Posted Online: Dec. 27, 2012, 11:10 am

Glow on: Naturally colorful evergreens keep the lawn festive

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Photo: Associated Press
This Nov. 24 photo shows a yellow-tipped arborvitae in Stone Ridge, N.Y. Some varieties of arborvitae, yew and juniper sport yellow foliage and have relatively dense, small needles, so the trees look full even when viewed up close, propped by the fireplace.
If plain old green evergreens are too ho-hum for you--or if you're sad at the thought of putting your holiday tree away--there's a world of "self-igniting" evergreens for the garden awaiting.

For example, consider growing a variety of yellow-leafed conifer, many of which make good cut trees. The Aurea, Lutea and Rheingold varieties of arborvitae; the Aurescens variety of Japanese yew; the Gold Cone variety of common juniper; and the Gold Coast or Old Gold varieties of Chinese juniper all sport yellow foliage.

Any of these conifers also have relatively dense, small needles, so the trees look full even when viewed up close, propped by the fireplace.

Some evergreens even provide their own version of tinsel: silvery leaves. Try something like the Glauca variety of Japanese white pine or the Argentea variety of Colorado blue spruce. The blue of evergreen needles results from a waxy coating, and that waxy blue is not far from silver, making the Angelica Blue, Blue Cloud and Blue Vase varieties of Chinese juniper also self-decorating, sort of.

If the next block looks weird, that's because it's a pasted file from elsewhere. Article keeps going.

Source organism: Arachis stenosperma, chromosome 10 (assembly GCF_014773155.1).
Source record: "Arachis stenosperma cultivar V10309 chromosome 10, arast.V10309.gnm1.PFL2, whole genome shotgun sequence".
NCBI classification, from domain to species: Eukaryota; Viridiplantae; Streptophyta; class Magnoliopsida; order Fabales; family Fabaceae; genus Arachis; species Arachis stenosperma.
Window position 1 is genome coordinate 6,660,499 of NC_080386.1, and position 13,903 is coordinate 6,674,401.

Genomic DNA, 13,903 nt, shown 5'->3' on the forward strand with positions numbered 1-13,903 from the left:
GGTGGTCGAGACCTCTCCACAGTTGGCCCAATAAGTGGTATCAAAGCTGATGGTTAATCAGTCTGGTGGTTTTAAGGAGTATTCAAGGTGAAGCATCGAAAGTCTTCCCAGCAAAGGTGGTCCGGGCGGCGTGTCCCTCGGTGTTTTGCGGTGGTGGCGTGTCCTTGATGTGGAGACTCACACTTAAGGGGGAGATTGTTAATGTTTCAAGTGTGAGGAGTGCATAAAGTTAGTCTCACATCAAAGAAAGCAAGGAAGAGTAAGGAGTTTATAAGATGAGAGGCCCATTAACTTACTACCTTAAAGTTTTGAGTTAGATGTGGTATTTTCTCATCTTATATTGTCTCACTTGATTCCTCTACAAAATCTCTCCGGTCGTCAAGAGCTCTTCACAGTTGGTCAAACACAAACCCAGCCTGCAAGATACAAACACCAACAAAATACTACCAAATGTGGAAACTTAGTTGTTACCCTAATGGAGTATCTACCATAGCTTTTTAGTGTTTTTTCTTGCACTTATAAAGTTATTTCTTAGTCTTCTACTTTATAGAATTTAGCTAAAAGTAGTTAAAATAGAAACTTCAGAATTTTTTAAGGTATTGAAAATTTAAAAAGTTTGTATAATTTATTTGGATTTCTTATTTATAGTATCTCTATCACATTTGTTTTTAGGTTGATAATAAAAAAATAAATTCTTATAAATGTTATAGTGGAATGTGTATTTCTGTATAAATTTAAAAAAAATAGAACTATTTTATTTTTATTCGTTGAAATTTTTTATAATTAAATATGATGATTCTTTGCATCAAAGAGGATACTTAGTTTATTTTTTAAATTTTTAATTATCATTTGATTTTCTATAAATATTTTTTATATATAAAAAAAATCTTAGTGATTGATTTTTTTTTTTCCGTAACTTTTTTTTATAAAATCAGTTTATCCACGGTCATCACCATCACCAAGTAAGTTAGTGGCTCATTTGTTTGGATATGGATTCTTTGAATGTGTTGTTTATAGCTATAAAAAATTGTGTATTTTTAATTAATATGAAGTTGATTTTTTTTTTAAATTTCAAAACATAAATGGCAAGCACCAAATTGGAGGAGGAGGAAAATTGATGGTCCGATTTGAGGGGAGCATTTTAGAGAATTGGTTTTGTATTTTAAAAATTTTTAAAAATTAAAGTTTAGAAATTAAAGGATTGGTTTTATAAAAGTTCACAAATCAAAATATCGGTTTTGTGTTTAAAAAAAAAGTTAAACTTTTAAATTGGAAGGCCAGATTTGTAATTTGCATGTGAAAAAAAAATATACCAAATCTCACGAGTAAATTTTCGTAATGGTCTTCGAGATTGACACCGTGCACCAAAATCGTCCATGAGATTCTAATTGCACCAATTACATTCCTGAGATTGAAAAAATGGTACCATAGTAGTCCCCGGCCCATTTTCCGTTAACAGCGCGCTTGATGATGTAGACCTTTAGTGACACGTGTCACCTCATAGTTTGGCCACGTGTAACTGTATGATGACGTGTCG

There's also, Dragon's Eye pine, a variety of Japanese red pine, has two yellow bands decorating each of its otherwise green needles. And the green needles of the Aureovariegata variety of arborvitae are randomly splotched with yellow.

Another variety of Japanese red pine, Alboterminata, glows pale yellow only at the tips of the leaves. A couple of Hinoki falsecypress varieties ignite similarly. Mariesii glows white, and a tree of Crispii is a pyramid of green suffused with a glowing yellow surface.

One more conifer worth mentioning is the Aurea variety of Scotch pine. It actually fades in and out of color like those artificial trees — though not nearly as quickly. Young leaves emerge yellowish in spring, turn pure green in summer, then become yellowish again in cold weather.

For anyone who wants their living tree to actually glow with light from within, British genetic engineers have been working on techniques to use genes from luminescent jellyfish and fireflies to produce real holiday trees that glow without added lights.

All of these real trees — whether all yellow or silver, just so at their tips, or changing color — have a place in the garden and perhaps even cut as branches or whole trees indoors.